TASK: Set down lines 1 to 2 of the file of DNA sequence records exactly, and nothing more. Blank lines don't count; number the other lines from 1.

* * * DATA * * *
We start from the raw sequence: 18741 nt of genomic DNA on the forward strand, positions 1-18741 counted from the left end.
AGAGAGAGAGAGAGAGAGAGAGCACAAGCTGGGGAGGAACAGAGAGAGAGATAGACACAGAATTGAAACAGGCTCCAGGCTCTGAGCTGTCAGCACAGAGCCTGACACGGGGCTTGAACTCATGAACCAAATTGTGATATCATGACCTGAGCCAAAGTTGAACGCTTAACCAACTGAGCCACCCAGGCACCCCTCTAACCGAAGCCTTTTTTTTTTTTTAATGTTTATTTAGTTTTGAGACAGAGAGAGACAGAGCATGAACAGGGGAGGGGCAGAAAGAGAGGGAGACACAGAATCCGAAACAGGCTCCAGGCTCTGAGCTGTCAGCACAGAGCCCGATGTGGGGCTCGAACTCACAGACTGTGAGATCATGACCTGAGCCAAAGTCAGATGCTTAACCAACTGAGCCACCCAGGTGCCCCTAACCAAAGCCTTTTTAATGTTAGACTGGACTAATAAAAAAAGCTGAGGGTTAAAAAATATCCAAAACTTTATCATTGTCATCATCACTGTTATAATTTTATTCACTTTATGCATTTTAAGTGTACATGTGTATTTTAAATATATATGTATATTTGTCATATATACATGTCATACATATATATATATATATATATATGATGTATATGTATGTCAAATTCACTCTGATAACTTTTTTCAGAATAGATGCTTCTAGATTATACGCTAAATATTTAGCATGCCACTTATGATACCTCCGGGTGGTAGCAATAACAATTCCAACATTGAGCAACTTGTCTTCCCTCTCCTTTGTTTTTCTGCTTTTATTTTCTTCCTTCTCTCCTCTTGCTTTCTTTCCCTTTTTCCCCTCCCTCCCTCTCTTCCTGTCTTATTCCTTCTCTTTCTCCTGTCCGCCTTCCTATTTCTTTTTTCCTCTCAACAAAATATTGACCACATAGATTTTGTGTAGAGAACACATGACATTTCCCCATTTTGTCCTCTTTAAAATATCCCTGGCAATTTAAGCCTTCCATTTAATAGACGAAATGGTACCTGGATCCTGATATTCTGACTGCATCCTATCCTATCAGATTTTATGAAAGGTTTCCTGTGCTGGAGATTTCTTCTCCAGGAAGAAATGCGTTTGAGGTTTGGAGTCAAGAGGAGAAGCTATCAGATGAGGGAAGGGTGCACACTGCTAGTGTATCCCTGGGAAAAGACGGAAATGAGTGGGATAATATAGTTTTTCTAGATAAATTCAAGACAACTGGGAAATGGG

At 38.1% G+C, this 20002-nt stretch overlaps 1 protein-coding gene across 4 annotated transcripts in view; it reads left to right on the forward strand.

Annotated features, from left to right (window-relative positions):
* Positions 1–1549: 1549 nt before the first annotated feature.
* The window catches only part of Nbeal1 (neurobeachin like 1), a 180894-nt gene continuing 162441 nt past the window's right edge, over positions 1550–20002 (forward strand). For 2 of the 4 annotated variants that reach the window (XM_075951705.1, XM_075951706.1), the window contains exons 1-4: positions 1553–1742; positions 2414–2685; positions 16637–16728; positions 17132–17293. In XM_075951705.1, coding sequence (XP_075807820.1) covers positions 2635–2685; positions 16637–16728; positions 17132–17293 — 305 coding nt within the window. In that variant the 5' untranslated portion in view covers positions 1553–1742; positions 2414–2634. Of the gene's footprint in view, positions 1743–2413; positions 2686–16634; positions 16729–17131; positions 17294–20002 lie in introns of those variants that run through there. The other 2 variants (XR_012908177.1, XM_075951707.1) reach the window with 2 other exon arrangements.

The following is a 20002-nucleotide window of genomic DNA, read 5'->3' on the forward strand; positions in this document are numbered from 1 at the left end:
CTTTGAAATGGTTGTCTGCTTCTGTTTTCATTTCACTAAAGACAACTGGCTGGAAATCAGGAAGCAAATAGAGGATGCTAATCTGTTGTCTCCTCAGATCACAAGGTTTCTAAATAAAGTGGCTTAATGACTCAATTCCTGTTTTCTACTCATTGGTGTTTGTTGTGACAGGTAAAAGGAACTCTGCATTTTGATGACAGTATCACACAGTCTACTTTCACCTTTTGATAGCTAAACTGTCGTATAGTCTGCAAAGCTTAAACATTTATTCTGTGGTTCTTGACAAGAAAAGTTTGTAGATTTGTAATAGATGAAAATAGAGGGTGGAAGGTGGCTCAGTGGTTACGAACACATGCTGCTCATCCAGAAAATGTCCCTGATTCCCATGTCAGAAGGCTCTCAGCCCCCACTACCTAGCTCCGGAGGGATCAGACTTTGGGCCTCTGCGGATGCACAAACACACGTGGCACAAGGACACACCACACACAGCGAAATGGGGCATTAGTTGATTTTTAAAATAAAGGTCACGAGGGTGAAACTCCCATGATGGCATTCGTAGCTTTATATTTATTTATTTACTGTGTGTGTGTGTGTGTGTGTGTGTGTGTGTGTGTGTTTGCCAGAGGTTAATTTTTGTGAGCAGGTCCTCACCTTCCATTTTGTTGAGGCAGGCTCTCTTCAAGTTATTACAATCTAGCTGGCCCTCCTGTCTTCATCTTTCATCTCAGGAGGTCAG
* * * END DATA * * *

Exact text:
We start from the raw sequence: 18741 nt of genomic DNA on the forward strand, positions 1-18741 counted from the left end.
AGAGAGAGAGAGAGAGAGAGAGCACAAGCTGGGGAGGAACAGAGAGAGAGATAGACACAGAATTGAAACAGGCTCCAGGCTCTGAGCTGTCAGCACAGAGCCTGACACGGGGCTTGAACTCATGAACCAAATTGTGATATCATGACCTGAGCCAAAGTTGAACGCTTAACCAACTGAGCCACCCAGGCACCCCTCTAACCGAAGCCTTTTTTTTTTTTTAATGTTTATTTAGTTTTGAGACAGAGAGAGACAGAGCATGAACAGGGGAGGGGCAGAAAGAGAGGGAGACACAGAATCCGAAACAGGCTCCAGGCTCTGAGCTGTCAGCACAGAGCCCGATGTGGGGCTCGAACTCACAGACTGTGAGATCATGACCTGAGCCAAAGTCAGATGCTTAACCAACTGAGCCACCCAGGTGCCCCTAACCAAAGCCTTTTTAATGTTAGACTGGACTAATAAAAAAAGCTGAGGGTTAAAAAATATCCAAAACTTTATCATTGTCATCATCACTGTTATAATTTTATTCACTTTATGCATTTTAAGTGTACATGTGTATTTTAAATATATATGTATATTTGTCATATATACATGTCATACATATATATATATATATATATATGATGTATATGTATGTCAAATTCACTCTGATAACTTTTTTCAGAATAGATGCTTCTAGATTATACGCTAAATATTTAGCATGCCACTTATGATACCTCCGGGTGGTAGCAATAACAATTCCAACATTGAGCAACTTGTCTTCCCTCTCCTTTGTTTTTCTGCTTTTATTTTCTTCCTTCTCTCCTCTTGCTTTCTTTCCCTTTTTCCCCTCCCTCCCTCTCTTCCTGTCTTATTCCTTCTCTTTCTCCTGTCCGCCTTCCTATTTCTTTTTTCCTCTCAACAAAATATTGACCACATAGATTTTGTGTAGAGAACACATGACATTTCCCCATTTTGTCCTCTTTAAAATATCCCTGGCAATTTAAGCCTTCCATTTAATAGACGAAATGGTACCTGGATCCTGATATTCTGACTGCATCCTATCCTATCAGATTTTATGAAAGGTTTCCTGTGCTGGAGATTTCTTCTCCAGGAAGAAATGCGTTTGAGGTTTGGAGTCAAGAGGAGAAGCTATCAGATGAGGGAAGGGTGCACACTGCTAGTGTATCCCTGGGAAAAGACGGAAATGAGTGGGATAATATAGTTTTTCTAGATAAATTCAAGACAACTGGGAAATGGG